A few weeks ago I read about a group of Cincinnati business executives and Chamber of Commerce types visiting Minneapolis to learn how that city markets itself to the world. These people made a similar trip last year to Charlotte, N.C.
The idea is that Cincinnati needs to identify a unique characteristic, a selling point that sets us apart from other cities and regions, in order to attract visitors, conventioneers, new residents, new businesses and all the money they bring along. Apparently the Powers That Be are having a difficult time agreeing on our chief selling point and thus look to socalled successful cities for examples of “best practices.”
I’d like to think our business leaders and government officials are so swamped with distinctive Cincinnati hooks that they just can’t narrow them down to one marketing concept. Yet, as with any committee — particularly one dominated by executives from large corporations — I fear they’ll choose the least provocative and most “family friendly” option.
Cincinnati: Home of the Cheese Coney! That ought to wow them on both coasts.
The answer, of course, has been staring everyone in the face for years: Cincinnati is a music town
On Sunday, much of the area’s musical talent will be at the Emery Theatre for the 12th annual Cincinnati Entertainment Awards. It’ll be an incredible convergence of the city’s past and present music heritage, possibly a once-in-a-lifetime gathering of what’s made Cincinnati such an important force in the history of American popular music.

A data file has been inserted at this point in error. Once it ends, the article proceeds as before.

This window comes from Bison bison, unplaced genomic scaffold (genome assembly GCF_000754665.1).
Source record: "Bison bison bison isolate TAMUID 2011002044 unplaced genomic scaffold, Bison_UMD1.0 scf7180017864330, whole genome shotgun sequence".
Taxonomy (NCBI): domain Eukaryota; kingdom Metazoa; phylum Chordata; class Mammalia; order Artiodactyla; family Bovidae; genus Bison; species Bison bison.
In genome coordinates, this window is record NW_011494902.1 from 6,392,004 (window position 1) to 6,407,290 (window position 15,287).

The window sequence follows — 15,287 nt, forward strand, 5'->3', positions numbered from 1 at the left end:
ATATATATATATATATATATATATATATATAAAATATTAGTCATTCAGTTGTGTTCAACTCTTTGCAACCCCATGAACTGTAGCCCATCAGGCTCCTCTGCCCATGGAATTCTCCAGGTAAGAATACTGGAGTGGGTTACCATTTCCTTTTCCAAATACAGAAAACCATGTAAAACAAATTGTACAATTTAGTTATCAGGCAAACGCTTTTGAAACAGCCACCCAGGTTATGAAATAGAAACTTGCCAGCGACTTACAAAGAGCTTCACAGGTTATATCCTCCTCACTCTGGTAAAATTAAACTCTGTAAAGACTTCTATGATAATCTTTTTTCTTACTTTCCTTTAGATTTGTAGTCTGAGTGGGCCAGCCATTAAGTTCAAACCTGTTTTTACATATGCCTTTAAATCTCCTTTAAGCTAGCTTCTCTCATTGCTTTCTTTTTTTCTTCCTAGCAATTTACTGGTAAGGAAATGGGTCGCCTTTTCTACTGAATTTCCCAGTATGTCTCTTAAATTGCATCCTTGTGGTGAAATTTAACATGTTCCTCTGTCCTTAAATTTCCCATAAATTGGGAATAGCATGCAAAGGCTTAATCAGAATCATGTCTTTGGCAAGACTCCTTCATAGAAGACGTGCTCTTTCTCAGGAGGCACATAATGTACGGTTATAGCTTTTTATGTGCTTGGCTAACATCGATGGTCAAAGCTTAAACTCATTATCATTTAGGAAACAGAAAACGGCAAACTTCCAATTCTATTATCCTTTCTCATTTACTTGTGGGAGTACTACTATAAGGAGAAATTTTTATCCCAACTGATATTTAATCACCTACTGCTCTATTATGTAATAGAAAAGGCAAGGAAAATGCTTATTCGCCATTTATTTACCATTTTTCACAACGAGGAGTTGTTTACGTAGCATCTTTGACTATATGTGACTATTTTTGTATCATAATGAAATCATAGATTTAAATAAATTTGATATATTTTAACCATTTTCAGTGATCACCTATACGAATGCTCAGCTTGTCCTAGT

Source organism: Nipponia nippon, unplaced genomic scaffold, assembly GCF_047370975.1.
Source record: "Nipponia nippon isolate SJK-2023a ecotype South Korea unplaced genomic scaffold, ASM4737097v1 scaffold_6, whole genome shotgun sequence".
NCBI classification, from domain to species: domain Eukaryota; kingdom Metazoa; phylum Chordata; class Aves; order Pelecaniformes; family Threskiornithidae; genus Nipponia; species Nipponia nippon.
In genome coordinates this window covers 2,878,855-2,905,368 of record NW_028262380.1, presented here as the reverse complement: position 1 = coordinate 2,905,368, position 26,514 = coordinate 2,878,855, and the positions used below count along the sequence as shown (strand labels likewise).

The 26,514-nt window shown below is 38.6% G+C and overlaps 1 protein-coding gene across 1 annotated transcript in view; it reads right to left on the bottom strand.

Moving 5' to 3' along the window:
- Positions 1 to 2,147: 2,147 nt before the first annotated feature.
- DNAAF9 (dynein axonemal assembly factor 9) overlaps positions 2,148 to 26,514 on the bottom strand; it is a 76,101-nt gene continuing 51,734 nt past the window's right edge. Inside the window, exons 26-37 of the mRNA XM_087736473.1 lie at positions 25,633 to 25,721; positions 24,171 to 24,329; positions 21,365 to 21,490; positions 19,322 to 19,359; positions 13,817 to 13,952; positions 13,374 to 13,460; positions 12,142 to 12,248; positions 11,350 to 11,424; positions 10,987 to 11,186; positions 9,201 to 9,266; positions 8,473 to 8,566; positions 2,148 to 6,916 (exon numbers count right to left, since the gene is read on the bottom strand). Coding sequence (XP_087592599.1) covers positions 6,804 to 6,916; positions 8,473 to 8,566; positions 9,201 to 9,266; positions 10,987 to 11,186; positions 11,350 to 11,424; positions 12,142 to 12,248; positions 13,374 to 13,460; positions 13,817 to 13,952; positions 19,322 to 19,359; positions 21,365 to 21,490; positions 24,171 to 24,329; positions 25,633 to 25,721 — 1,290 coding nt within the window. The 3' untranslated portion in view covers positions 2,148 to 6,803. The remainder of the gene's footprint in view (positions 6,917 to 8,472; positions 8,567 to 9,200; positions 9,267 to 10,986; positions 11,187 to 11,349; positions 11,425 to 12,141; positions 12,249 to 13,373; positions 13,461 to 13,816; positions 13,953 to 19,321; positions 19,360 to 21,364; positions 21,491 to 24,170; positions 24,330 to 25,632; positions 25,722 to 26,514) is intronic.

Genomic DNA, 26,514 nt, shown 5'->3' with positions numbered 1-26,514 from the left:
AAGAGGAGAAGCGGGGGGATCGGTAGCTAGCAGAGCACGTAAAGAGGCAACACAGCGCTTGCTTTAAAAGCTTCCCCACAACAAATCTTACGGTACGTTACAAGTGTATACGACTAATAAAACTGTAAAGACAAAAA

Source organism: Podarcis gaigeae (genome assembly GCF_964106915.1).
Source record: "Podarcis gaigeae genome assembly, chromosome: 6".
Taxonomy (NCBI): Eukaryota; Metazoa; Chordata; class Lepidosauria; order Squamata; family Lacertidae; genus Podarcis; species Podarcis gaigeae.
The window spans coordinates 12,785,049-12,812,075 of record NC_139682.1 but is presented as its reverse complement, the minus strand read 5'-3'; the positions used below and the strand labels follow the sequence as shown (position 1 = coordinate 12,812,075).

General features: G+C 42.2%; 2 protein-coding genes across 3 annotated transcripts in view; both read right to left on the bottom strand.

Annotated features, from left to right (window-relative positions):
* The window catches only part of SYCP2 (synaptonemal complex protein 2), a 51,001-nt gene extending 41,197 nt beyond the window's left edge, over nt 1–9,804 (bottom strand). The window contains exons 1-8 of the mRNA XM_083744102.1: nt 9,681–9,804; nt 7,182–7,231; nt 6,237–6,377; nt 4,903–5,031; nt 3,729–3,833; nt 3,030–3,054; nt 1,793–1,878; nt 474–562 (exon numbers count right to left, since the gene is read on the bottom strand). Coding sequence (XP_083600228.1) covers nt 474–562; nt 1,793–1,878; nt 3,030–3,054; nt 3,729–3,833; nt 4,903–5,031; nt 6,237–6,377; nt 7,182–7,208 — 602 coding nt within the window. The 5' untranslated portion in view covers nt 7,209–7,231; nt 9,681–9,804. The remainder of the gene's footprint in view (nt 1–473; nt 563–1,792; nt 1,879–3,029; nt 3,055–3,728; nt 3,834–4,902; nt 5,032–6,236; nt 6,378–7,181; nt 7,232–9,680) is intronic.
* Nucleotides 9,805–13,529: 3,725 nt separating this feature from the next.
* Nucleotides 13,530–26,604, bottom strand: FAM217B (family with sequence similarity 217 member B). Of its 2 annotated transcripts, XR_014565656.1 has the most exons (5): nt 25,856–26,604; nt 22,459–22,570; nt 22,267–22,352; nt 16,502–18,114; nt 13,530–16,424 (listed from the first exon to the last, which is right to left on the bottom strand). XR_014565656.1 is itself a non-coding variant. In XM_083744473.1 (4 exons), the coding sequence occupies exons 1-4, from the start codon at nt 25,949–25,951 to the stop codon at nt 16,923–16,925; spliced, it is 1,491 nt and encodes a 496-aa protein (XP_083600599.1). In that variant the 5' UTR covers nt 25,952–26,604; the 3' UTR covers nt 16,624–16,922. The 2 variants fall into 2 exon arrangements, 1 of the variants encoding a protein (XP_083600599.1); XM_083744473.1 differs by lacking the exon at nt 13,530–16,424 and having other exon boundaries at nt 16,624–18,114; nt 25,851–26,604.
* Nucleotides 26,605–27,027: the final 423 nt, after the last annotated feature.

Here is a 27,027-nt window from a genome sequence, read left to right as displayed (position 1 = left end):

Sunday gets started with the unveiling of a historical marker at the old King Records studio and offices in Evanston. Terry Stewart, president of the Rock & Roll Hall of Fame, which designed and built the marker, will be in town to recognize King’s place in the development of today’s Pop, Country, Bluegrass, Rock, R&B and Hip Hop music.
As Rick Bird points out in his feature story on King Records, the studio had more than 400 hits on the Country, R&B and Pop charts, and more than 10 Rock Hall of Famers have ties to King. Stewart has said many times that there are three cities with a rightful claim to be the birthplace of Rock & Roll: Memphis, New Orleans and Cincinnati.
Later on Sunday, everyone reconvenes downtown for the CEAs, which have a distinct King flavor this year. Rock Hall of Famer Bootsy Collins kicks off the show with a rare live performance in tribute to James Brown, King’s best-known artist. Bluegrass legend and Grammy Award winner Ralph Stanley, who gained fame with his brother as “hillbilly” artists on King Records, closes the evening with a 30-minute set.
In between, 19 awards will be handed out to the best musicians working in Greater Cincinnati today — many presented by King musicians, staff and family gathered for the day’s festivities.
I know you’ll be there, but will the city’s Powers That Be? Let’s hope they’re not busy with another out-of-town trip trying to figure out what makes Cincinnati so damned cool.
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